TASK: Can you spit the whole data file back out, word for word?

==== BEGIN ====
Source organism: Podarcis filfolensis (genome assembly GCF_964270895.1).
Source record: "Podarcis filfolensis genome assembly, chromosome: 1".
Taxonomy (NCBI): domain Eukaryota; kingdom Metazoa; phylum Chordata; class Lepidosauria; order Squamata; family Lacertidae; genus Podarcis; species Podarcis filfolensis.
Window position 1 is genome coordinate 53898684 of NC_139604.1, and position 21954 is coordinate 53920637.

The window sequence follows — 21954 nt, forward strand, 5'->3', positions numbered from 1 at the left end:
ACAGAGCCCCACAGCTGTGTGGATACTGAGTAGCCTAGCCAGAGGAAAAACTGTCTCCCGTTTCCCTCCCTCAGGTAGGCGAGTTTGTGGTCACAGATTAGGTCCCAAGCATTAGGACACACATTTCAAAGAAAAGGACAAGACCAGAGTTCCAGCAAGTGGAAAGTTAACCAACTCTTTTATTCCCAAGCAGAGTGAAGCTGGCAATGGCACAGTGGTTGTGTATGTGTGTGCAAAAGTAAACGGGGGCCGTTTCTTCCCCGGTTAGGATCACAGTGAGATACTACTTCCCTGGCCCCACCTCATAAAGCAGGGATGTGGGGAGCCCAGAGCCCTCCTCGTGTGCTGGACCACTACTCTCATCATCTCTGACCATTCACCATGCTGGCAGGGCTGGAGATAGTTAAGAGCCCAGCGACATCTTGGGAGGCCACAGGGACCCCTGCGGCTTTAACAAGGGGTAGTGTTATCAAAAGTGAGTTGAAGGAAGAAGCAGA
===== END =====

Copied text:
Source organism: Podarcis filfolensis (genome assembly GCF_964270895.1).
Source record: "Podarcis filfolensis genome assembly, chromosome: 1".
Taxonomy (NCBI): domain Eukaryota; kingdom Metazoa; phylum Chordata; class Lepidosauria; order Squamata; family Lacertidae; genus Podarcis; species Podarcis filfolensis.
Window position 1 is genome coordinate 53898684 of NC_139604.1, and position 21954 is coordinate 53920637.

The window sequence follows — 21954 nt, forward strand, 5'->3', positions numbered from 1 at the left end:
ACAGAGCCCCACAGCTGTGTGGATACTGAGTAGCCTAGCCAGAGGAAAAACTGTCTCCCGTTTCCCTCCCTCAGGTAGGCGAGTTTGTGGTCACAGATTAGGTCCCAAGCATTAGGACACACATTTCAAAGAAAAGGACAAGACCAGAGTTCCAGCAAGTGGAAAGTTAACCAACTCTTTTATTCCCAAGCAGAGTGAAGCTGGCAATGGCACAGTGGTTGTGTATGTGTGTGCAAAAGTAAACGGGGGCCGTTTCTTCCCCGGTTAGGATCACAGTGAGATACTACTTCCCTGGCCCCACCTCATAAAGCAGGGATGTGGGGAGCCCAGAGCCCTCCTCGTGTGCTGGACCACTACTCTCATCATCTCTGACCATTCACCATGCTGGCAGGGCTGGAGATAGTTAAGAGCCCAGCGACATCTTGGGAGGCCACAGGGACCCCTGCGGCTTTAACAAGGGGTAGTGTTATCAAAAGTGAGTTGAAGGAAGAAGCAGA